ST. LOUIS, MO—Ryan Simpson, a 22-year-old business major, started attending Trinity Lutheran Church of the LCMS and reportedly stopped attending after three weeks of attending the Sunday services and Wednesday Bible studies. When approached by the church’s pastor, Pastor Taylor, who asked him why he was leaving, Ryan responded, “After being Christian my whole life, I never heard of us being sinners. I was taught that doing good things make me a good person.” Using his logic against him, Pastor Taylor explained how by that logic, doing bad things also makes him a bad person. “Regardless,” he continued, “your good works cannot make you good since we are by nature sinful and unclean. This is why it required the gracious and merciful will of God to send His only begotten Son to die for us, who by His own goodness makes us good.”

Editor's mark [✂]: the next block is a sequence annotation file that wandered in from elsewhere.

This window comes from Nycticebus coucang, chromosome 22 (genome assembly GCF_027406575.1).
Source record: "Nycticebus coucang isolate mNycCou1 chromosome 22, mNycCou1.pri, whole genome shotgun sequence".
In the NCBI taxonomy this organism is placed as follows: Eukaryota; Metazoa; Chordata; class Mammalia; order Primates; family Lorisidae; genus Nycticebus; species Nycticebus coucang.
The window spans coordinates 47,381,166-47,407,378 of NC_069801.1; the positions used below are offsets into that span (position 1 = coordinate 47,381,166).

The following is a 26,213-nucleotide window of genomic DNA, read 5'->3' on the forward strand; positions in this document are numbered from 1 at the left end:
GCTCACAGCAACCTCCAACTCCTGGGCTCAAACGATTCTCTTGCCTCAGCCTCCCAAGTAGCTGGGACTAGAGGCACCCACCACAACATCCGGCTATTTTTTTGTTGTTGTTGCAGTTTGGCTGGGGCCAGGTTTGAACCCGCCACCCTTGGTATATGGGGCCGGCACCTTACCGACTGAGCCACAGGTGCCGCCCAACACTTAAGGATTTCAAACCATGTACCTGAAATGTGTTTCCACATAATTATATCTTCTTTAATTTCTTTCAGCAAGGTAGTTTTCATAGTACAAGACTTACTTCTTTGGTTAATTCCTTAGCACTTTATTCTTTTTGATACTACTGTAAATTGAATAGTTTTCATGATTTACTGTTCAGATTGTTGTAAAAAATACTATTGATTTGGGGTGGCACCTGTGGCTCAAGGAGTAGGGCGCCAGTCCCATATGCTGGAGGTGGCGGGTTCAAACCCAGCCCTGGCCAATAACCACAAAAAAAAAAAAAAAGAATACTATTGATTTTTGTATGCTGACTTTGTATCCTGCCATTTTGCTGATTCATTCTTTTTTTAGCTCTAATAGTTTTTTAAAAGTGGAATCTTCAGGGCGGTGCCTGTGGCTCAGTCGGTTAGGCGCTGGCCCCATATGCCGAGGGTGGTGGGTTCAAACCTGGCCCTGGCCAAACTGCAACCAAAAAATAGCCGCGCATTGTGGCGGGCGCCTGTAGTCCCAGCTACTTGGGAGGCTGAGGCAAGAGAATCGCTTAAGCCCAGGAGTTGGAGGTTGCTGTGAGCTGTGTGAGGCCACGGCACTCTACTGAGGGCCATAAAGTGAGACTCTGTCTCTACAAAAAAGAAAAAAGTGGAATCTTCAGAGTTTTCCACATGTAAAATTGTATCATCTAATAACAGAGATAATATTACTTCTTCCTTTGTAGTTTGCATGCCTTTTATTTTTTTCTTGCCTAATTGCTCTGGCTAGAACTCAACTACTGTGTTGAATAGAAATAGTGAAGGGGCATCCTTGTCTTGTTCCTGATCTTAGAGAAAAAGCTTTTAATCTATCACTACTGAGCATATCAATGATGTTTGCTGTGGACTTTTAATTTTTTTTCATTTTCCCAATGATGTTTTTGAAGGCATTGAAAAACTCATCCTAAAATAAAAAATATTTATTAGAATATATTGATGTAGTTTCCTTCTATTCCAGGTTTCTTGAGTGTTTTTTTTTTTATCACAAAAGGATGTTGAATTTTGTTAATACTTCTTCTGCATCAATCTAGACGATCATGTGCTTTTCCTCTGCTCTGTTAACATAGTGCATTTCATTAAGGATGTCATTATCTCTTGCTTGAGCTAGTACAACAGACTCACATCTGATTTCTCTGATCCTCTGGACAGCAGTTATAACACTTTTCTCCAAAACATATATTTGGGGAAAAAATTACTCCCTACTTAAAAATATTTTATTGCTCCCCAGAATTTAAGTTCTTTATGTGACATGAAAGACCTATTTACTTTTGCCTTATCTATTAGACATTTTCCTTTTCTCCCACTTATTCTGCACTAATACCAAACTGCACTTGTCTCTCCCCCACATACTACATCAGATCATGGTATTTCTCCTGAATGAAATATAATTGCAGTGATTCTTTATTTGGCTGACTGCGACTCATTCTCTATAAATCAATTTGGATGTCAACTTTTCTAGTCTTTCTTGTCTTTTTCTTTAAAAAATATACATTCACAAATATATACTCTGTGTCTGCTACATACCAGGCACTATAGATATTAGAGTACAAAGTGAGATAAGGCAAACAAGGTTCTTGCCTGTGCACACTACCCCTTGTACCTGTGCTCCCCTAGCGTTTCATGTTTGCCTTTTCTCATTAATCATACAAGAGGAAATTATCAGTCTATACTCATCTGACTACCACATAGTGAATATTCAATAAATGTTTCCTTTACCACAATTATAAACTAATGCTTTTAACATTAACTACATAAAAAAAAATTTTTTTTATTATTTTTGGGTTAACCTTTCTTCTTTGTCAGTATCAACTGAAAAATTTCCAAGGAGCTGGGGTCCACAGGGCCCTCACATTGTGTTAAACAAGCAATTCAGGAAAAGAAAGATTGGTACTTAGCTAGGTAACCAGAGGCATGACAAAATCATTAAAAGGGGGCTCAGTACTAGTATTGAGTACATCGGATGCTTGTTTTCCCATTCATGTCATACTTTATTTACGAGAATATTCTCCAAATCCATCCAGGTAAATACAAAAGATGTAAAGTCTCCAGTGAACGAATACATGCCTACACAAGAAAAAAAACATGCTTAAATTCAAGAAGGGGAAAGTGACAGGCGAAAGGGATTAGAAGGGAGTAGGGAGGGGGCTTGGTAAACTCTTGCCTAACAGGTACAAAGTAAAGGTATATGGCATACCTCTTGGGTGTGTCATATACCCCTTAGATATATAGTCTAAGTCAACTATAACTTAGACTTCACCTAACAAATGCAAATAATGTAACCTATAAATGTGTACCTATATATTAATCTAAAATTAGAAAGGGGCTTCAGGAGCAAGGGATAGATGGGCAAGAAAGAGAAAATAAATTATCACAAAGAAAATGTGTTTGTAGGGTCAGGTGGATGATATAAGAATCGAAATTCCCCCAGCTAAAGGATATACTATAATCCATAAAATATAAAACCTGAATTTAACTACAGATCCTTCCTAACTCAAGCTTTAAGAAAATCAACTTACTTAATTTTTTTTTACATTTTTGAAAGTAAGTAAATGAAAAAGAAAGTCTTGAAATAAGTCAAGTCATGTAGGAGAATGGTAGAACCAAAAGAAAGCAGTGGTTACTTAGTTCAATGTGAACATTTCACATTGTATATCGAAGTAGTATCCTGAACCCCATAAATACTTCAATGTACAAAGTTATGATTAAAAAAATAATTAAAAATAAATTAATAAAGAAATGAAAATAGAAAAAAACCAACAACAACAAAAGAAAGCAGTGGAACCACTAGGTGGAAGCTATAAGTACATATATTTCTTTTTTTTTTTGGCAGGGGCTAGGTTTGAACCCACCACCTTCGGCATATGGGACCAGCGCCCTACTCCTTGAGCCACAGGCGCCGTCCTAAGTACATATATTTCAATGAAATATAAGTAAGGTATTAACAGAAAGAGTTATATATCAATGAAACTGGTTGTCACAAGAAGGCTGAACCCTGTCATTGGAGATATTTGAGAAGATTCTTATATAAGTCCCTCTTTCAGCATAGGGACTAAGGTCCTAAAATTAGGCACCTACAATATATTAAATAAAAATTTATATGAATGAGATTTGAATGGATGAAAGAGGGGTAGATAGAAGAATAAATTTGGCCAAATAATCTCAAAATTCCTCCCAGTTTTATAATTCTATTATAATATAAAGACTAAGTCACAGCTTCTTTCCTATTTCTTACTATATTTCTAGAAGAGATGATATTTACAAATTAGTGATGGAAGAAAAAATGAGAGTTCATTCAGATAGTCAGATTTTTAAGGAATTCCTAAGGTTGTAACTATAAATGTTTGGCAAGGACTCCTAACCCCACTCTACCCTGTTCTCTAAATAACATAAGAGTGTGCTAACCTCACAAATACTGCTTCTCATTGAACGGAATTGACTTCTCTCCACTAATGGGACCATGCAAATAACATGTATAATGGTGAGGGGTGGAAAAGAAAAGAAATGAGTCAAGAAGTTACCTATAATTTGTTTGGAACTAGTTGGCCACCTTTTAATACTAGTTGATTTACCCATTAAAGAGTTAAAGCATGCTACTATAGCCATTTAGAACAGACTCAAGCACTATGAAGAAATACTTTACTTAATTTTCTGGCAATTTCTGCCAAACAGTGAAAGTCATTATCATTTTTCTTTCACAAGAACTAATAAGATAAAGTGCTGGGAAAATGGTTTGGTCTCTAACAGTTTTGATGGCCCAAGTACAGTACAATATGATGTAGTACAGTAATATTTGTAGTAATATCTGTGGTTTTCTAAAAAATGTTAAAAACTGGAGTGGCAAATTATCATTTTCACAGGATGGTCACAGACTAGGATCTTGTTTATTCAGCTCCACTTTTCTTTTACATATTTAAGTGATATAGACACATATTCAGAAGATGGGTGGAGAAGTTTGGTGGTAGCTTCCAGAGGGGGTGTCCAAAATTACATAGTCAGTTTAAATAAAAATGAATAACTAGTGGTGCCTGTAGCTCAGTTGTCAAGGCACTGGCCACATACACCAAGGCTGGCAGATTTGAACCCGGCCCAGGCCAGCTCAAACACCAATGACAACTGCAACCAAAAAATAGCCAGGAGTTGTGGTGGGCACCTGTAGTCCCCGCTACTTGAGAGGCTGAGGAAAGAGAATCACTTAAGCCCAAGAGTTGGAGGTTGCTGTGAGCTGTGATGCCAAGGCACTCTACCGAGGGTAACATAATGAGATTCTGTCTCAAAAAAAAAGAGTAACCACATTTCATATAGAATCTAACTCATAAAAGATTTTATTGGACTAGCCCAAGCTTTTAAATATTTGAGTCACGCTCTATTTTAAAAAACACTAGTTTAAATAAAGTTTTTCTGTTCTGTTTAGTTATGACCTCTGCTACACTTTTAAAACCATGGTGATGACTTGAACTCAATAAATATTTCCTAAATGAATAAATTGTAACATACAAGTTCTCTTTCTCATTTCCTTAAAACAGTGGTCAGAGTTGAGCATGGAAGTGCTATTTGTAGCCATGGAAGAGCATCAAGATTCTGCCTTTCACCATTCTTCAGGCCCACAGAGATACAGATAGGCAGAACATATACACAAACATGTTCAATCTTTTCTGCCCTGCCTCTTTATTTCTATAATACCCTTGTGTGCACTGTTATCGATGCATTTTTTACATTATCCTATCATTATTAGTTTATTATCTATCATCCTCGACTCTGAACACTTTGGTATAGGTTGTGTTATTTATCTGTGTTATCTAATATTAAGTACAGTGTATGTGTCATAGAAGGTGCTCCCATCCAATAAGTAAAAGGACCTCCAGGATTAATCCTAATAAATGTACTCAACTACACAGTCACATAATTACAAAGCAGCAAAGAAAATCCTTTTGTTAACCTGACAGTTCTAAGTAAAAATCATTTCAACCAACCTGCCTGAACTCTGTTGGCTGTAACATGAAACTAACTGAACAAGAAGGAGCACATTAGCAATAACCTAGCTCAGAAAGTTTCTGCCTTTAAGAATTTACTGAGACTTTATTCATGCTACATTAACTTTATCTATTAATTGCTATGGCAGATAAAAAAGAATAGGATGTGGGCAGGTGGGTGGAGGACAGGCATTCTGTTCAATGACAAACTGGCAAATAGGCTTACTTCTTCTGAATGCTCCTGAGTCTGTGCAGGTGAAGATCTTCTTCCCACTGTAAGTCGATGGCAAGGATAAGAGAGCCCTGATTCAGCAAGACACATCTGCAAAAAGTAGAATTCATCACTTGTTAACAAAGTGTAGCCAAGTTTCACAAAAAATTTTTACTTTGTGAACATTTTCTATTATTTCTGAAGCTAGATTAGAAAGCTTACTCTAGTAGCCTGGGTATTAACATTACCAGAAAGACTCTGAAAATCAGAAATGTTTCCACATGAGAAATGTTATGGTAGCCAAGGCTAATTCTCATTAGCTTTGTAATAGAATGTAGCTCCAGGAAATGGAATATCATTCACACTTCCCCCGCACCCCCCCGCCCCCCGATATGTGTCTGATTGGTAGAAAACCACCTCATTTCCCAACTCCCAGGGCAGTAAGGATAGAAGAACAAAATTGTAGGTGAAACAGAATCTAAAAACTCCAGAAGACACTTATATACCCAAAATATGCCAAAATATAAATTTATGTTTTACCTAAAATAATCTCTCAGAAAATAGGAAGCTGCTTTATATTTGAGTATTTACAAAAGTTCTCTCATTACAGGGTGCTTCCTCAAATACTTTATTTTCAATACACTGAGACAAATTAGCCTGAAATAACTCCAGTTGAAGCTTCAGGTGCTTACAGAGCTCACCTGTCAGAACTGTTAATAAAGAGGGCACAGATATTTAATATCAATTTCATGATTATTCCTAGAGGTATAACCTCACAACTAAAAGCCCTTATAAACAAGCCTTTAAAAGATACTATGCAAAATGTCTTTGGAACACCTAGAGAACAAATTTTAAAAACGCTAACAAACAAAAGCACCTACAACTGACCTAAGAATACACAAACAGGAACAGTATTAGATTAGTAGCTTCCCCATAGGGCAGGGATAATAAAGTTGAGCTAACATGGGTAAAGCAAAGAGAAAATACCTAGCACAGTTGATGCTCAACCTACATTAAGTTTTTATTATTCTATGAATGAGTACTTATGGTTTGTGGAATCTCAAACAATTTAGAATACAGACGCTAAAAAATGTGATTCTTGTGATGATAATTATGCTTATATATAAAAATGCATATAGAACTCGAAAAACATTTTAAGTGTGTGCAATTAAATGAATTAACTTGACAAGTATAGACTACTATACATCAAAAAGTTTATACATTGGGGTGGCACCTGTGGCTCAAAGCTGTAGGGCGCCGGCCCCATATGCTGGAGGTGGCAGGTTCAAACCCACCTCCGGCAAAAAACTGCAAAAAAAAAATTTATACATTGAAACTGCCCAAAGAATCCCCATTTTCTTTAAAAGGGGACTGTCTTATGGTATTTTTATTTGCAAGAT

“If this is true,” Ryan asked, “how can I be a sinner while also being a Christian?” Pastor Taylor explained to Ryan Luther’s theology on simul iustus et peccator—that we are simultaneously saint and sinner. He explained how Paul even struggled with this very condition of ours in Romans 7:15-20, “For I do not understand my own actions. For I do not do what I want, but I do the very thing I hate. Now if I do what I do not want, I agree with the law, that it is good. So now it is no longer I who do it, but sin that dwells within me. For I know that nothing good dwells in me, that is, in my flesh. For I have the desire to do what is right, but not the ability to carry it out. For I do not do the good I want, but the evil I do not want is what I keep on doing. Now if I do what I do not want, it is no longer I who do it, but sin that dwells within me.”
Ryan never returned to Trinity Lutheran Church, writing on a Facebook status, “I cannot accept the idea that I cannot be a good person no matter how hard I try, even though I still do bad things.” There have been reports of Ryan attending Joel Osteen sermons, writing on Facebook a few weeks later, “Declare positivity in your life! This is how we become good and how God guarantees good things to come in your life!”
This is a satire.